Aquaponics Overview

Aquaponics /ˈækwəˈpɒnɨks/, or pisciponics, is a sustainable food productionsystem that combines conventional aquaculture, (raising aquatic animals such as snails, fishcrayfish or prawns in tanks), with hydroponics (cultivating plants in water) in a symbiotic environment. In aquaculture, effluents accumulate in the water, increasing toxicity for the fish. This water is led to a hydroponic system where theby-products from the aquaculture are broken down by nitrogen-fixing bacteria, then filtered out by the plants as nutrients, after which the cleaned water is recirculated back to the animals.

As existing hydroponic and aquaculture farming techniques form the basis for all aquaponics systems, the size, complexity, and types of foods grown in an aquaponics system can vary as much as any system found in either distinct farming discipline.[1]

(Source: Wikipedia –

A Closed Loop System

In aquaponics, the plants and fish benefit from on another. The process begins when the fish produce ammonia. Fish produce ammonia by releasing it through their gills and as a byproduct of eating. Ammonia in high concentrations can quickly become toxic to the fish.

There are naturally occurring bacteria all around us waiting to take advantage of this in the proper environment. They are collectively called nitrifying bacteria. One set of bacteria will go to work turning the ammonia into nitrites. This type of bacteria multiplies at double the rate of the second group of bacteria. This sudden increase in nitrite production brought on by the rapid growth of the bacteria is called the “nitrite spike”.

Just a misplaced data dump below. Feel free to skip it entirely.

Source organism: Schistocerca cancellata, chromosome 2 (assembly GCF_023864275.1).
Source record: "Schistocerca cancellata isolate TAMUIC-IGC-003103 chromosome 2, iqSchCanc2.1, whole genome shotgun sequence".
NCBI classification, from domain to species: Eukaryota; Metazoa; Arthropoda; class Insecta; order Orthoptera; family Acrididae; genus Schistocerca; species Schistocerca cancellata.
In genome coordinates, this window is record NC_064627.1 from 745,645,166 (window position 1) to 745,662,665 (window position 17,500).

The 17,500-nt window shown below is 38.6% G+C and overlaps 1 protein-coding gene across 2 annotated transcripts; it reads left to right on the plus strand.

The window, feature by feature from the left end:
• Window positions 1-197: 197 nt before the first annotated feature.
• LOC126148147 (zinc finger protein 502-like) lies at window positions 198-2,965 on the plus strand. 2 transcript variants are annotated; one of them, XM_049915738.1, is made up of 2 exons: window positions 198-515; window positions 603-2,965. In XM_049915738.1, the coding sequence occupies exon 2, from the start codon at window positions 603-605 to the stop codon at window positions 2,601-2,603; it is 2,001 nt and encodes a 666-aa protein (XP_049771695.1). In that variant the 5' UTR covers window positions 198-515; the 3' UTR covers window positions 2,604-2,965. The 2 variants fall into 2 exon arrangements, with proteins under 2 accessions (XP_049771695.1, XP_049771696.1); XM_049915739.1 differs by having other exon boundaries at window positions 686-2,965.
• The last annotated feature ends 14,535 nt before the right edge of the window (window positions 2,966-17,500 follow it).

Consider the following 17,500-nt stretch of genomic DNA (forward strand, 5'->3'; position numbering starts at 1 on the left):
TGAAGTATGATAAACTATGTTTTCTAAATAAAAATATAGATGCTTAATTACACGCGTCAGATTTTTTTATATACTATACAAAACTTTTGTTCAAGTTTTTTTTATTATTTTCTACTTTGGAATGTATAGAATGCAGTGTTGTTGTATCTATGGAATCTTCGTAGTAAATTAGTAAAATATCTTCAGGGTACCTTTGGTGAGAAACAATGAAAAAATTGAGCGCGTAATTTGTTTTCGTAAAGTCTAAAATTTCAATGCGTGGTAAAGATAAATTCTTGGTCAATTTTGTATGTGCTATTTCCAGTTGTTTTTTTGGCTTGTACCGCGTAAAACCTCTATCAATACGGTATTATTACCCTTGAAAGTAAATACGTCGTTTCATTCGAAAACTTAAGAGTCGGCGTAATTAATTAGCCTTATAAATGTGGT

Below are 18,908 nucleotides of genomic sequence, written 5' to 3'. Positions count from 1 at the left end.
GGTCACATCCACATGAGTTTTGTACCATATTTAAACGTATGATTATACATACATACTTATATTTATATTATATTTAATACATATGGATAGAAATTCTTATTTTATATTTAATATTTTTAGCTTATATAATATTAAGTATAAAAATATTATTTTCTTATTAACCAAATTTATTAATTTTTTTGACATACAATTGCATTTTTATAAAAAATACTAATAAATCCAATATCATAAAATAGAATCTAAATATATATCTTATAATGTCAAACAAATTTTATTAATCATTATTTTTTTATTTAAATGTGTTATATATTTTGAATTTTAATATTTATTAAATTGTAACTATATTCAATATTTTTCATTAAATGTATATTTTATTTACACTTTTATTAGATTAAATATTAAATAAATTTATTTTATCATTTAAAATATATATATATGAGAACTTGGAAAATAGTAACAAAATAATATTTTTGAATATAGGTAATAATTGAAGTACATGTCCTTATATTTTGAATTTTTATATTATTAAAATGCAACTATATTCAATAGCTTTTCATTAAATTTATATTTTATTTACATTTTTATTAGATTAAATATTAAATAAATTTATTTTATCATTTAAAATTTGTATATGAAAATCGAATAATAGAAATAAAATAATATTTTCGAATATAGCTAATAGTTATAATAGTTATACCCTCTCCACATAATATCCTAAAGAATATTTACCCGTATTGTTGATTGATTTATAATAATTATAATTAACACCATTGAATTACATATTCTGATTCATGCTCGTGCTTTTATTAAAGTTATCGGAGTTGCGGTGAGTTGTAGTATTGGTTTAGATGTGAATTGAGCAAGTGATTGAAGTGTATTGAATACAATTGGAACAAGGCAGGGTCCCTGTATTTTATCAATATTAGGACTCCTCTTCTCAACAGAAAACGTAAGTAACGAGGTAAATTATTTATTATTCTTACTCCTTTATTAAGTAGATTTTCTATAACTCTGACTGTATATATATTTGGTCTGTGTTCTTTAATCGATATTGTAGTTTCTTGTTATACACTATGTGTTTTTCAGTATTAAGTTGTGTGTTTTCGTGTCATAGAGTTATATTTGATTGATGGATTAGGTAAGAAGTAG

The second group of bacteria takes in the nitrites and converts them into nitrates. These nitrates are then what the plants absorb through their roots as nutrients and in doing so they help clean the water before it returns to the fish.

The process is considered a closed loop system because the fish provide a source of nutrients for the plants and the plants with the aid of beneficial bacteria provide clean water back to the fish.  All happening in a smaller than the average footprint using only 10% the amount of water that a soil based system would use.

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